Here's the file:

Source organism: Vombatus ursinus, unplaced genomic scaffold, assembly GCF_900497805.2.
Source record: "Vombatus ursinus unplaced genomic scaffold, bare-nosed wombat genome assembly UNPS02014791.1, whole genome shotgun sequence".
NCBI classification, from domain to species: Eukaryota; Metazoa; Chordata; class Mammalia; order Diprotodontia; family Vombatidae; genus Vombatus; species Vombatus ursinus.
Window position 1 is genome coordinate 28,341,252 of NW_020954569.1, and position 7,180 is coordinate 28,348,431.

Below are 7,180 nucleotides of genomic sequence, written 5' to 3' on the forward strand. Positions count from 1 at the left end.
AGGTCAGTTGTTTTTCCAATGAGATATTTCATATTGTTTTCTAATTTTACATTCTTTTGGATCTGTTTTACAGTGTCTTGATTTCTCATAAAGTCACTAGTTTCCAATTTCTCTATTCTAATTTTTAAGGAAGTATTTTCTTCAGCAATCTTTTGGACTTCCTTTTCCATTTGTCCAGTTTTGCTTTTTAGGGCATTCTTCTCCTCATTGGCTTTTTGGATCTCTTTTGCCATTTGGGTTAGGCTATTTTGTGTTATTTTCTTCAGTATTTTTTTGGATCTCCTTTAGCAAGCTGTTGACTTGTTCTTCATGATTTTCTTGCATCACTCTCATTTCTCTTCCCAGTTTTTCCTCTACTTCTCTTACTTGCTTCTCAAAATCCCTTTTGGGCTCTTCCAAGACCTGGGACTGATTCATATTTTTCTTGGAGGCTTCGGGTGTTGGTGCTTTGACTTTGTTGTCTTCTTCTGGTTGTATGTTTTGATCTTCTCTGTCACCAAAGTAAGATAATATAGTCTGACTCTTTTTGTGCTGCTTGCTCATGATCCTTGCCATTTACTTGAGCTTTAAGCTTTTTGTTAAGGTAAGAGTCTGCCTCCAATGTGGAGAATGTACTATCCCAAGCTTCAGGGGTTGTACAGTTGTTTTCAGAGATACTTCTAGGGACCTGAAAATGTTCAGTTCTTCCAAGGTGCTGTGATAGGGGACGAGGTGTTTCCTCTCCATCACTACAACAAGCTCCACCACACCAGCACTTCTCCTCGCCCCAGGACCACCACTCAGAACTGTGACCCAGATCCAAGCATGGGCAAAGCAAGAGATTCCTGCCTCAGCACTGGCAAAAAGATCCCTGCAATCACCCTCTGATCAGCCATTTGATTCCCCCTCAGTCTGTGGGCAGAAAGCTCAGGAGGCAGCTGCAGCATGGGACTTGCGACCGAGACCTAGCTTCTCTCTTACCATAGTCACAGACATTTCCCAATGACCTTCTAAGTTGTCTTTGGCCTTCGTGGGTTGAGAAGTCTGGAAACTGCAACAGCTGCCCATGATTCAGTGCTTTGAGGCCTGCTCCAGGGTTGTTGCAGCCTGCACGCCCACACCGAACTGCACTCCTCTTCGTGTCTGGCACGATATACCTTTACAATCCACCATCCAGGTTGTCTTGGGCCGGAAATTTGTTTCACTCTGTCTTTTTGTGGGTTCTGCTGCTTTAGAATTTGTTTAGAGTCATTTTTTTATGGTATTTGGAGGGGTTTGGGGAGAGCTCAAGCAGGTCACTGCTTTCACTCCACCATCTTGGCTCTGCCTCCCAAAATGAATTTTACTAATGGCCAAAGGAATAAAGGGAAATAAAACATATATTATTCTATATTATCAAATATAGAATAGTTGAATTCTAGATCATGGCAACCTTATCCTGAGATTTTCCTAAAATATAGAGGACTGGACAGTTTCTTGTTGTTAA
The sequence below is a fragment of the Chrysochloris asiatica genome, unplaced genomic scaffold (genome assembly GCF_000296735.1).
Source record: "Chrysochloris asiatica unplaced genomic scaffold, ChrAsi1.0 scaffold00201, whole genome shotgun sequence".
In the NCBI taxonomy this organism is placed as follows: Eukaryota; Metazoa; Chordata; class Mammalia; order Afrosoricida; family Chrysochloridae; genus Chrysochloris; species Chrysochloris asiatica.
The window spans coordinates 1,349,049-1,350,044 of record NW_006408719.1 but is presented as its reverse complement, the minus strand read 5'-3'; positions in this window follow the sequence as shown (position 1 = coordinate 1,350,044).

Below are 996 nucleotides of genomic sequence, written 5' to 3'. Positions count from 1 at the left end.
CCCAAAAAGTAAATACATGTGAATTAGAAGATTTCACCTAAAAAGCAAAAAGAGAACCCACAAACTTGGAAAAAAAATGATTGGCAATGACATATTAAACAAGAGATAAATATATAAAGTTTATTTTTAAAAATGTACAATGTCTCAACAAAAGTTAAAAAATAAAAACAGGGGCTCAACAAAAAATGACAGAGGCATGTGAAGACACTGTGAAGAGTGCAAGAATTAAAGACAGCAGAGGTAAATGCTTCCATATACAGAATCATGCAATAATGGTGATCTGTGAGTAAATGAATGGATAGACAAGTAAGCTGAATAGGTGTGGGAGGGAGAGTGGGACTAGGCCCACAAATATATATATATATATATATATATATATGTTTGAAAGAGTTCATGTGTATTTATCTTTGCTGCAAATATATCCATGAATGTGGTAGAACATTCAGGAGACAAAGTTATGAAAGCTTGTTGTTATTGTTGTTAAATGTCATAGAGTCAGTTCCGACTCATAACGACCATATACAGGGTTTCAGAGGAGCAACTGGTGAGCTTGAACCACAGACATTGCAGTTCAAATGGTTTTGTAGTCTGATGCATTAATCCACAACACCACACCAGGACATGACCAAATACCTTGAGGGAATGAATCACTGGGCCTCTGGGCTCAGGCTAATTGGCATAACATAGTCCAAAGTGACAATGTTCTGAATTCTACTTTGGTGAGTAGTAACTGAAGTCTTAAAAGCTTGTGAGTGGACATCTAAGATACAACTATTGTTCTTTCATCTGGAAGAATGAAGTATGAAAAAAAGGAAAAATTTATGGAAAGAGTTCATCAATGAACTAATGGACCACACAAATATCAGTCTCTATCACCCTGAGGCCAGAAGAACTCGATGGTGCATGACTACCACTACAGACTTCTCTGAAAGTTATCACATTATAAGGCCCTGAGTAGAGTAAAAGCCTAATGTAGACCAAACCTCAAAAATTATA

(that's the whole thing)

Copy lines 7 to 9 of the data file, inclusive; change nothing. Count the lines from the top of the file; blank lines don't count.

The sequence below is a fragment of the Chrysochloris asiatica genome, unplaced genomic scaffold (genome assembly GCF_000296735.1).
Source record: "Chrysochloris asiatica unplaced genomic scaffold, ChrAsi1.0 scaffold00201, whole genome shotgun sequence".
In the NCBI taxonomy this organism is placed as follows: Eukaryota; Metazoa; Chordata; class Mammalia; order Afrosoricida; family Chrysochloridae; genus Chrysochloris; species Chrysochloris asiatica.